``````var num = 5;
if (num > 1 || num < 4) {
return true;
}
``````

In the above example, the condition `num > 1` would return `true` as `5` is indeed greater than `1`. However, the other condition would return `false` as `5` is not less than `4`. But since one of the conditions used with OR operator evaluates to `true`, the whole condition would return `true`, and the statement within the `if` block will be executed.

# Switch statement

JavaScript provides a `switch` statement, which works as if you would use multiple `if` statements with each condition having a check against strict equality operator `===`.

The argument passed to the `switch` statement can have multiple values with each value would be treated as a case. Let's see an example

``````switch(lowercaseLetter) {
case "a":
console.log("A");
break;
case "b":
console.log("B");
break;
}
``````

Here `lowercaseletter` can have multiple `case`(s), when a case is matched, the statement(s) under that case is executed. Please make sure to write a `break` statement at the end of each case, which tells JavaScript to stop executing, otherwise, all other cases after the matched case would be executed, until it finds the `break` statement or the number of cases ends.

If the value of `lowercaseletter` is `"a"`, then it would go with the first `case` statement and if it comes out to be `"b"`, then it would go with the second `case` statement.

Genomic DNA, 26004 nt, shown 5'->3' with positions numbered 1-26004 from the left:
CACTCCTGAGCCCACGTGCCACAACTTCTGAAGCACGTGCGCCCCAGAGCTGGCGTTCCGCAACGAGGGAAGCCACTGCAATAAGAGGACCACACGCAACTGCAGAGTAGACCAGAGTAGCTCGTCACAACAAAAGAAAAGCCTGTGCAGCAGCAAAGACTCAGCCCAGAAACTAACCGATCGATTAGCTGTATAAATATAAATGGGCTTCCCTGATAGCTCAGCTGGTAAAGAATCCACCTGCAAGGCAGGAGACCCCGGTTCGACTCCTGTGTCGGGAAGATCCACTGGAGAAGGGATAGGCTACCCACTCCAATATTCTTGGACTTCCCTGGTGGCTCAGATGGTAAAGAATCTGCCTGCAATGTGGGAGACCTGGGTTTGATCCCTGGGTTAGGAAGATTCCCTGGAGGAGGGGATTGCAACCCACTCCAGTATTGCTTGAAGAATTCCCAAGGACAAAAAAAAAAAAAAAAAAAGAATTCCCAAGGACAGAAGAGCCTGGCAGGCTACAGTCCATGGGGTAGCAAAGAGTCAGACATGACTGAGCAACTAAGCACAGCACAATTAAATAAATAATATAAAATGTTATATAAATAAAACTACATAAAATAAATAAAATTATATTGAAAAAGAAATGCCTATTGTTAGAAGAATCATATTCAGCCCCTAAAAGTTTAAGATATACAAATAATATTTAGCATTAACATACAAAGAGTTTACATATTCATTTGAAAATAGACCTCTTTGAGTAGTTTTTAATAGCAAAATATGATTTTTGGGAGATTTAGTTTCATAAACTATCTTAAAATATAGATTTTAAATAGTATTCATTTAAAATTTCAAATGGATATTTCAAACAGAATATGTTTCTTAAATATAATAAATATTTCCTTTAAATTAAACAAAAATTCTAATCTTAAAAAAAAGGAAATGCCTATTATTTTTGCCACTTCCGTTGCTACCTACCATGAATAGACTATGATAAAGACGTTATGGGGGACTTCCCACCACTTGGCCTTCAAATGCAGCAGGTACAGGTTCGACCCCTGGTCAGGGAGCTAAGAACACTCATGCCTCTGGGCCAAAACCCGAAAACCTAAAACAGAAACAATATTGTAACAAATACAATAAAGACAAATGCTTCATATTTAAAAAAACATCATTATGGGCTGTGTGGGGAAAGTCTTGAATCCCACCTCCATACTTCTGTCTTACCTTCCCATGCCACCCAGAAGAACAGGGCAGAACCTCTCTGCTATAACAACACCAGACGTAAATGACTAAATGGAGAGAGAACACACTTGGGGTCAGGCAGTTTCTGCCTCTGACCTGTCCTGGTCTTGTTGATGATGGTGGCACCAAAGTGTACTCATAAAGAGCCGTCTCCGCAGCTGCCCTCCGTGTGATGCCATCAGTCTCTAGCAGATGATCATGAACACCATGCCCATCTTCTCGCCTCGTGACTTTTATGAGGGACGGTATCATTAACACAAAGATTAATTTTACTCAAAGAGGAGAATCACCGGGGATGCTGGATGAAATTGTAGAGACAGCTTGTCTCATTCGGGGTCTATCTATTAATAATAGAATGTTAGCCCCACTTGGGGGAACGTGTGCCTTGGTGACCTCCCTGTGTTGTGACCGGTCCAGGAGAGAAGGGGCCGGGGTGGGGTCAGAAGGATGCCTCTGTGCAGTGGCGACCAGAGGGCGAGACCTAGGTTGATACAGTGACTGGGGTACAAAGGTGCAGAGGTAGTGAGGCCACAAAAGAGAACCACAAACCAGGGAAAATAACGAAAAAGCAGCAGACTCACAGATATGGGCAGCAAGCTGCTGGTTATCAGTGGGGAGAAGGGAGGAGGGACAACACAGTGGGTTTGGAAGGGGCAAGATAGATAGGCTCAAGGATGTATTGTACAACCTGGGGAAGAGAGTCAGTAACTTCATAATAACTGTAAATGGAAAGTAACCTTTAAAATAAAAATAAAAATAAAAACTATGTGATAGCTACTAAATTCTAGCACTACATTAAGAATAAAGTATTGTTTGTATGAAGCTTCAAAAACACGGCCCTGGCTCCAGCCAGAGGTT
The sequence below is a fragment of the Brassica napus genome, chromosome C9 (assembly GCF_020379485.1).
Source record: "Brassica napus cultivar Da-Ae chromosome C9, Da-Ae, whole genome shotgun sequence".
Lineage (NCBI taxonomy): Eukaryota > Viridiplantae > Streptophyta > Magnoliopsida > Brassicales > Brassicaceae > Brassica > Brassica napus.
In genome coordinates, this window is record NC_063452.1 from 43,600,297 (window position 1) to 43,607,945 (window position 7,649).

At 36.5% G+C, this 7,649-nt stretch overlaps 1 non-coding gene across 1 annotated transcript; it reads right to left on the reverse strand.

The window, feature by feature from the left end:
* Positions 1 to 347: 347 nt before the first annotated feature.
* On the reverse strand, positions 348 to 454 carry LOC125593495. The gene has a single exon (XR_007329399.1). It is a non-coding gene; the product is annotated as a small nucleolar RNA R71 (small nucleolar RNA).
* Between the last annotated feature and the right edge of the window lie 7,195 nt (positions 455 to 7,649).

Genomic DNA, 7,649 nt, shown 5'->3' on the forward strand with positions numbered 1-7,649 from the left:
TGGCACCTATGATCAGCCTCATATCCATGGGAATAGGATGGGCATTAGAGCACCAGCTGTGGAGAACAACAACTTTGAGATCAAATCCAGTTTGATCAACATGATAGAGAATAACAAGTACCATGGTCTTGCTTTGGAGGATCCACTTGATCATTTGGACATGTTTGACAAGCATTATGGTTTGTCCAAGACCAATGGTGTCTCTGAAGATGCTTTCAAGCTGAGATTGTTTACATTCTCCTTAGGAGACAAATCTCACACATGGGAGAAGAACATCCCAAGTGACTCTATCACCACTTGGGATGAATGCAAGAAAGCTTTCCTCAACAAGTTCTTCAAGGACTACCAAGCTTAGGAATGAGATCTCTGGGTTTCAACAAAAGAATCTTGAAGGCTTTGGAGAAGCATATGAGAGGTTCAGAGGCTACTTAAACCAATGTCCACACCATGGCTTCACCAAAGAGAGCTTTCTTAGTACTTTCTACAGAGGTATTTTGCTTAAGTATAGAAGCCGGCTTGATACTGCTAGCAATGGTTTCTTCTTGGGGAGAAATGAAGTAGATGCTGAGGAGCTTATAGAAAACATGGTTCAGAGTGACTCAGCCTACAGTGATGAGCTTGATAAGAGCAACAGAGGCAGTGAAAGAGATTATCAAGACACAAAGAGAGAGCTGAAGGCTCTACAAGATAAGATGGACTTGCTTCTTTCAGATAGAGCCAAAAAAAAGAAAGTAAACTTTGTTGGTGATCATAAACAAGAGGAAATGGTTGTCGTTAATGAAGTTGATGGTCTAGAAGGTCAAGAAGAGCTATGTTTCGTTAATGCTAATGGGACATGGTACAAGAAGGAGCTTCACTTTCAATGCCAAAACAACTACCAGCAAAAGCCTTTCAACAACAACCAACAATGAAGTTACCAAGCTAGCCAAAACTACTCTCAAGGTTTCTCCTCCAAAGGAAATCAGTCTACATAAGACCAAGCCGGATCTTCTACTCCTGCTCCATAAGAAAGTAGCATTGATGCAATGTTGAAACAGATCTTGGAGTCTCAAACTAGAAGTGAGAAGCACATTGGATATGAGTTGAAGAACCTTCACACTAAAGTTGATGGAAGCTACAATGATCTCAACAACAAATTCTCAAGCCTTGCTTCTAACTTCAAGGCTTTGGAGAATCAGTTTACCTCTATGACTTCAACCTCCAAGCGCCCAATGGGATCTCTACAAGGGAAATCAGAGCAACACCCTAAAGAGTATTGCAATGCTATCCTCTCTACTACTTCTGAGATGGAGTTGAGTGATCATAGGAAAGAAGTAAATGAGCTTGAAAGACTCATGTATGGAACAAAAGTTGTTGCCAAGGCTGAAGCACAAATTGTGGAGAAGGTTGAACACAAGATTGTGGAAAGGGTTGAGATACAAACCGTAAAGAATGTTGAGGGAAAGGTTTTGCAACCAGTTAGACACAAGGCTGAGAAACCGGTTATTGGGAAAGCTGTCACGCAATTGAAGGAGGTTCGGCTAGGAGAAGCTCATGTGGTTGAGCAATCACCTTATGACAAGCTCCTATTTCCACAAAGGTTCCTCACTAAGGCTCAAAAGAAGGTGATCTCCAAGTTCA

## Using `default` in the switch statement

At times, we may not be able to decide all cases. In such a situation, we can define a `default` case that would be executed, if the `switch` value does not find any matching case. You can think of it as an `else` statement in an `if`-`else` ladder.

`default` is a keyword in JavaScript, i.e. it has a special meaning. Let's see an example of this

``````switch(value){
case option1:
statement1;
break;
case option2:
statement2;
break;
default:
defaultstatement;
break;
}
``````

## Multiple Identical Options in the Switch statement

It is possible that we have the same set of statements to be executed for multiple cases. If we represent that in an `if`-`else` statement, it would be a situation like this

``````var val;
if (val === 1 || val === 2 || val === 3) {
console.log("Stop");
} else if (val === 4) {
console.log("Start");
}
``````

If we have to represent the above `if`-`else` statement using the `switch`-`case` statements, it would look something like this

``````switch(val) {
case 1:
case 2:
case 3:
console.log("Stop");
break;
case 4:
console.log("Start");
}
``````

Here we have used the quirk that in absence of a `break` statement, the subsequent `case`(s) are executed until a `break` statement is found or the number of cases ends.

## Returning Boolean from a function

We already know that a function can `return` value and it can be anything. However, when you want to return a boolean value i.e. either `true` or `false`. One way you'd think to do is like this

``````function isEqual(a, b) {
if (a === b){
return true;
} else {
return false;
}
}
``````

And this is perfectly fine and works, which matters the most. However, you can achieve the same with another better approach. Can you think of it? think, think...

Now, stop thinking. Let's see the better way

``````function isEqual(a, b) {
return a === b;
}
``````

Tada! We already know that `a === b` would return a boolean value, which is the only thing we want, don't we? :)

# Conclusion

With the end of this a bit long post, we have acquired knowledge about how we can implement the conditional logic using various JavaScript constructs. Apart from it, we found a better way to return a boolean from a function(trust me, you'd do this more often than you think.)

# References

Let’s meet next time with another JavaScript post covering other JavaScript concepts. Till then be curious and keep learning!